Two Wits women scientists share a common passion: To arm their communities with the information necessary to protect their health, especially in the time of covid-19 vaccinations. 

The Wits University vaccines and infectious diseases analytics research unit (VIDA) is home to two women researchers allied in sharing vital health information. 

Malangu Blose, an immunologist and first runner-up in the FameLab competition, shares her experience of taking part in the event and highlights its significance: “We need to be able to explain what we are working on without confusing the public. I need to know how to effectively communicate my work to a layman,’’ she said. 

FameLab is a platform for individuals in science, technology, engineering or mathematics (STEM) careers. It helps to develop communication of their often-complex research in a relatable way. ‘‘This is a needed skill we need to have as scientists,’’ said Blose. 

She thoroughly enjoyed her time in the competition and emphasised the joy it gave her: ‘‘I laugh because I had so much fun.’’ 

Sarah Downs, also known on social media under the alias Mistress of Science, is a Wits PhD candidate in infectious disease. She is part of an online community, Pro Vaccination South Africa, that stands against covid-19 vaccine misinformation on Facebook. 

She said that at the start of the coronavirus pandemic, with no vaccine yet in sight, she could already see from what people were saying that vaccine reluctance would be an issue: “When covid first hit and there was no vaccine, I could really see the kinds of things people were saying that were going to be a [vaccine hesitancy] problem.’’ 

Downs’s activism was motivated by the tangible effect of the covid-19 pandemic in her own life. She was put in the uncomfortable role of having to debate her grandmother’s passing with strangers online. She said she felt she had been placed in a difficult position. 

‘‘She meant a lot to me,’’ Downs said. ‘’It was a hard moment; we couldn’t attend her funeral. It was just frustrating. I should not have to explain the passing of my grandmother to someone who thinks I am gaining through a lie.”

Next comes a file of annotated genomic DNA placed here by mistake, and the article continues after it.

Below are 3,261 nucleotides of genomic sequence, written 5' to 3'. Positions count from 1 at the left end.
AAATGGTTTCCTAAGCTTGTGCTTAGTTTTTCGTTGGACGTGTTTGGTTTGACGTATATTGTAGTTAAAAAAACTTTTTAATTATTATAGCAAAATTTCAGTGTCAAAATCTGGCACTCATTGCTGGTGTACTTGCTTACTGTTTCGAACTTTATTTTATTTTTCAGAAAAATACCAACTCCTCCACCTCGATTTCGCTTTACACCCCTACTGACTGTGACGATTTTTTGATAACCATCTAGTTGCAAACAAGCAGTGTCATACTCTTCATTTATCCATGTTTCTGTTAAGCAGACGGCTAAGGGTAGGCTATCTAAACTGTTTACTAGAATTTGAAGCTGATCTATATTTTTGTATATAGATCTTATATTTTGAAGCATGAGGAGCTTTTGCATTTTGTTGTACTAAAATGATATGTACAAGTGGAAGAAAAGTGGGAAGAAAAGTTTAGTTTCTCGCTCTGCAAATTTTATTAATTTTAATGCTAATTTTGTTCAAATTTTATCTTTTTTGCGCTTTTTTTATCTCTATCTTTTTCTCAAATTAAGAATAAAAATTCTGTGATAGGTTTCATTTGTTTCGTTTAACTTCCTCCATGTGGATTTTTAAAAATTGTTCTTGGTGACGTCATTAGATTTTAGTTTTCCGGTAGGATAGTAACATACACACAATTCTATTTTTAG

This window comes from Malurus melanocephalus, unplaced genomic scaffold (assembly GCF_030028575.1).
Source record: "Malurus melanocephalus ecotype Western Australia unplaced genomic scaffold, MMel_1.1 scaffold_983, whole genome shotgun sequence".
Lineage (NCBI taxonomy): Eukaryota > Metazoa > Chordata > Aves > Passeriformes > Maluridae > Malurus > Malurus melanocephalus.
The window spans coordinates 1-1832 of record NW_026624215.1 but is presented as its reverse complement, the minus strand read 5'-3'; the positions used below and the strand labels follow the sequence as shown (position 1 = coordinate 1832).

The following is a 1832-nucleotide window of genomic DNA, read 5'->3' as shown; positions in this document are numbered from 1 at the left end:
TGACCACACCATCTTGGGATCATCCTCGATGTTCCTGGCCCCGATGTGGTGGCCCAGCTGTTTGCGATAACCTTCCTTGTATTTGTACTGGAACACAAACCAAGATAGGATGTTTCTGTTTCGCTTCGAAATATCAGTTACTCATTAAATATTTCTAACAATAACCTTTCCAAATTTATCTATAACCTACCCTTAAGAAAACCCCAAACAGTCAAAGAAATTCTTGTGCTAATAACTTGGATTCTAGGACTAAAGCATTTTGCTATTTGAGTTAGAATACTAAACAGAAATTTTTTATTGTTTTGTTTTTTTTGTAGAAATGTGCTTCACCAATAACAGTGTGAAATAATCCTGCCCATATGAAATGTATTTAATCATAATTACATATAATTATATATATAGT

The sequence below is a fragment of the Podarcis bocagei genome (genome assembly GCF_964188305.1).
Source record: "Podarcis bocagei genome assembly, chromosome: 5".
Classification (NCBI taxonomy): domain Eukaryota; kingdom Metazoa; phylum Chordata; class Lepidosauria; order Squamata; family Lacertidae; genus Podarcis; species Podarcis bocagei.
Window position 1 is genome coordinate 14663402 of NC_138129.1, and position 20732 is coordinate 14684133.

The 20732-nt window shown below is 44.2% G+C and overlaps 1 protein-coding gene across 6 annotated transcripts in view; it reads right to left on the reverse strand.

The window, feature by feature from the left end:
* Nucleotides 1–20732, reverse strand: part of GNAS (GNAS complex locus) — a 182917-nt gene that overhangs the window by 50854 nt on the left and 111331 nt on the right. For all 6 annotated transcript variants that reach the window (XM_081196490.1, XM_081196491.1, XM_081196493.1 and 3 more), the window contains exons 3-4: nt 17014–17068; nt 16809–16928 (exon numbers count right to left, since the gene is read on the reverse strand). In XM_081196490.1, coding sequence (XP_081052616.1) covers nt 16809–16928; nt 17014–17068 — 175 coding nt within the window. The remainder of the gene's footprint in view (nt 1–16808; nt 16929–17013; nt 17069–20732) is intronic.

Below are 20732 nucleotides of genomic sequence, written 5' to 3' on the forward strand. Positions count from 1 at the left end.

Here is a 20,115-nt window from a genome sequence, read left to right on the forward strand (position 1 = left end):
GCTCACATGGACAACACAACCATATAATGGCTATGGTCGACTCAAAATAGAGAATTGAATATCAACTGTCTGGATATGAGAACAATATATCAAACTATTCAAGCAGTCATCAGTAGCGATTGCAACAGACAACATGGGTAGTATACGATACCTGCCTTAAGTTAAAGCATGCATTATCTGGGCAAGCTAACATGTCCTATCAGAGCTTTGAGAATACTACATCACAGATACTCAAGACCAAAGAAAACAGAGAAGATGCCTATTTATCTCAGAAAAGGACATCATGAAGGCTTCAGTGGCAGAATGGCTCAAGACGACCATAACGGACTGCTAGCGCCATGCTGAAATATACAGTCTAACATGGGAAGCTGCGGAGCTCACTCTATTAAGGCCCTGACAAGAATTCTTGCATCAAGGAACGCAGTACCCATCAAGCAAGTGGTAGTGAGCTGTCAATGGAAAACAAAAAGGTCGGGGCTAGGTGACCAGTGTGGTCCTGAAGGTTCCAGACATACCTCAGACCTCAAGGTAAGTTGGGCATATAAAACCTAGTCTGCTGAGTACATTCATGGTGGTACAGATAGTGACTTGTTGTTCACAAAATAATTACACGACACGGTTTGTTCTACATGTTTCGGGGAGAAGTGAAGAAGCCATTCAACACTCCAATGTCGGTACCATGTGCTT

Both scientists are greatly invested in cultivating knowledge about vaccines, and they share the same opinion on the anti-vaccination attitude, highlighting its potential danger. 

“Covid has affected people in a different way to other diseases,’’ Downs said. ‘’There are many consequences for our daily lives. I guess maybe explaining it away can somehow make it sound as if it will end sooner.”  

She said, however, that anti-vaxxers were aiding in masking the truth: “Those are the groups of people who have not seen the effect of vaccine-preventable diseases on their own children.’’ 

Blose explained her perspective on the matter. ‘‘I feel that anti-vaxxers in most cases are not people in this field. Anti-vaxxers need to have a change of mind,’’ she told Wits Vuvuzela. 

These women of science expressed pride in their chosen profession, as well as gratitude. Downs feels lucky to be working with plenty of female role models. She said their unit was women-friendly and she was grateful for that because ‘’I know that is not always the case.’’ 

While Blose appreciates what her career has shown her about herself, she did find it refreshing when she won recognition for her skills. Until the FameLab experience, she said, “I did not realise that I am actually good.’’ 

It is to be hoped that both scientists can expect more well-deserved accolades in the future. 

FEATURED IMAGESarah Downs(left) and Malangu Blose(right) in the Wits VIDA lab hard at work on their respective research projects. Photo: Provided